nature in pseudo-problems for more than two centuries. They are the more serious as they are inevitable implications of the mechanistic interpretation of phenomena. As long as the latter was considered the only possible philosophy of nature, the pseudo-problems connected with the contrast of external world and subjective awareness could scarcely be eliminated.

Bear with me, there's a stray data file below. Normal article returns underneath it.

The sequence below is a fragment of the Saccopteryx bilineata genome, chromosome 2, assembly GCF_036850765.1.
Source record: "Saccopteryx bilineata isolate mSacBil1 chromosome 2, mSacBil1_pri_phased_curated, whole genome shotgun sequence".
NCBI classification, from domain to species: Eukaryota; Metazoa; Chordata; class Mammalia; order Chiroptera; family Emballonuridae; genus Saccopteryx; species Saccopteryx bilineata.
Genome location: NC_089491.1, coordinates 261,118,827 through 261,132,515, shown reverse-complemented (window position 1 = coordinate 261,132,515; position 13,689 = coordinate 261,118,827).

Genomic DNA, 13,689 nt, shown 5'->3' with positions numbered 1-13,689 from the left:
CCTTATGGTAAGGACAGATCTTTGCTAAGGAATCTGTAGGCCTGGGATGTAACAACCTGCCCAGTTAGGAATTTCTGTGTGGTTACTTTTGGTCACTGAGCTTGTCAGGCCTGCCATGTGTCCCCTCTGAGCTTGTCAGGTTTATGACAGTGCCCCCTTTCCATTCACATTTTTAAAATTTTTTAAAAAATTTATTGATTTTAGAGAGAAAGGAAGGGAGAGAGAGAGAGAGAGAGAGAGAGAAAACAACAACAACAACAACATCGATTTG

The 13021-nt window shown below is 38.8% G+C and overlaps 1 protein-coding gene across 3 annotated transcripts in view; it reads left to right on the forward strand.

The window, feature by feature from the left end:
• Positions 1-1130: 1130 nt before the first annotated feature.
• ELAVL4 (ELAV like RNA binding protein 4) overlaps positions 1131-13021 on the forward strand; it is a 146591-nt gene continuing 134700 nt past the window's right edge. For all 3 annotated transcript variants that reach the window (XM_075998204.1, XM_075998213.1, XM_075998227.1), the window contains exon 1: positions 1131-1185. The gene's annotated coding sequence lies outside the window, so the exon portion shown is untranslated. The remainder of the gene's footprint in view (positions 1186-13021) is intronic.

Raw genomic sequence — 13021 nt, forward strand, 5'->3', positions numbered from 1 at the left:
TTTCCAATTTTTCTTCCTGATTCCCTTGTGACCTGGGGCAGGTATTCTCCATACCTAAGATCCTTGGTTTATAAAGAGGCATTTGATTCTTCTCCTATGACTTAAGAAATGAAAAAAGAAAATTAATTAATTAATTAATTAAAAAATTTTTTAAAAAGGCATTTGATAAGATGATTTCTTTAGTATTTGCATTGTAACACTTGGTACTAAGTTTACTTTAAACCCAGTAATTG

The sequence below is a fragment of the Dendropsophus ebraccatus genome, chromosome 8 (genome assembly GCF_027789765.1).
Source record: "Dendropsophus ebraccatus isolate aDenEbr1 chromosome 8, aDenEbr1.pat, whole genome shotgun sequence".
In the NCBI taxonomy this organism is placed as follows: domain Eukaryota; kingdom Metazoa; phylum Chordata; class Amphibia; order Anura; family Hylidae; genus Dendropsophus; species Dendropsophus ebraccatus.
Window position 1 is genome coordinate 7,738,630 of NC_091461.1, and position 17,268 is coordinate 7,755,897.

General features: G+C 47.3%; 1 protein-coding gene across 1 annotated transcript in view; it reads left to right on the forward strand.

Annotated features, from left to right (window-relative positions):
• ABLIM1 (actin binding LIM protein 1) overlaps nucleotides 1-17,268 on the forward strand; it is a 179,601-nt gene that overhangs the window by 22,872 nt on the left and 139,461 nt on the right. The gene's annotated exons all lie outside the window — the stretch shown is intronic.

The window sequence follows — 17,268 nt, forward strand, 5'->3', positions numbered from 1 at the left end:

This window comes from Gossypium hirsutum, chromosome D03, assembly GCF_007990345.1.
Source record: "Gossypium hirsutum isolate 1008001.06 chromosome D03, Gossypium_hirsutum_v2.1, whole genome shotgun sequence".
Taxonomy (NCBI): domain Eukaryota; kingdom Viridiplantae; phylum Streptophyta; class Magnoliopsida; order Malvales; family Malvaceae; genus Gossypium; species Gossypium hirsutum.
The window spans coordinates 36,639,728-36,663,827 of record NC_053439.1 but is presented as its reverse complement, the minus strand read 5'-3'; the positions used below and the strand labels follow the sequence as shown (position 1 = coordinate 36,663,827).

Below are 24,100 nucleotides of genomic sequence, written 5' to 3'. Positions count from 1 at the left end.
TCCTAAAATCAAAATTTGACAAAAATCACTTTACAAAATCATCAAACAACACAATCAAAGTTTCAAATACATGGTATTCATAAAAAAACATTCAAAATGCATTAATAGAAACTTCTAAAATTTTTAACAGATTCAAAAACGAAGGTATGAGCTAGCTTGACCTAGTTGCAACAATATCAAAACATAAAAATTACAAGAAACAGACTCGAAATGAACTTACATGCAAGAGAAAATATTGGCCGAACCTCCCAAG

The decisive step that changed empiricist epistemology into an introspective psychological theory of knowledge was taken by Locke (1632-1704). As generally known, Locke’s theory of knowledge reduced all statements, both in everyday life and in science, either to sensation or to reflection. It belongs to the character of his philosophy that he spoke rather of ideas and sensations than of facts, observations, and statements. Modern logical empiricism restricts itself to analyzing the methods by which statements are tested and verified, whereas empiricism of the seventeenth century proceeded psychologically and investigated how ideas are obtained. Locke’s polemic against rationalism became a psychological analysis of abstract ideas, on the one hand, and an attack upon innate ideas, on the other. Since innate ideas played a rather prominent part in Descartes’s epistemology, this attack is of considerable historical importance in the further development of empiricism. But Locke soon turned to a discussion of the mind of the newborn child and revealed the concept of soul as the metaphysical background of all his psychological analyses. Mechanistic philosophy was considered so self-evident by Locke that its physical implications were not even pointed out by him; it appears only as his well-known distinction of primary and secondary qualities. The metaphysical background of his psychology of knowledge becomes most obvious in his exposition of the idea of substance. Substance to Locke was the “unknown support” of qualities. Although in his opinion that support is, and ever must stay, “unknown to us”, he did not hesitate to distinguish material and spiritual substances and to raise the problems of their interdependence. Locke, the empiricist, accepted the metaphysical dualism of Descartes without question and discussed an interdependence, never testable by experience, between constructs that could not be tested either. The outstanding scientific and historical importance of Locke’s analyses is generally known; but the metaphysical pseudo-problems, which are connected with them, must not be overlooked.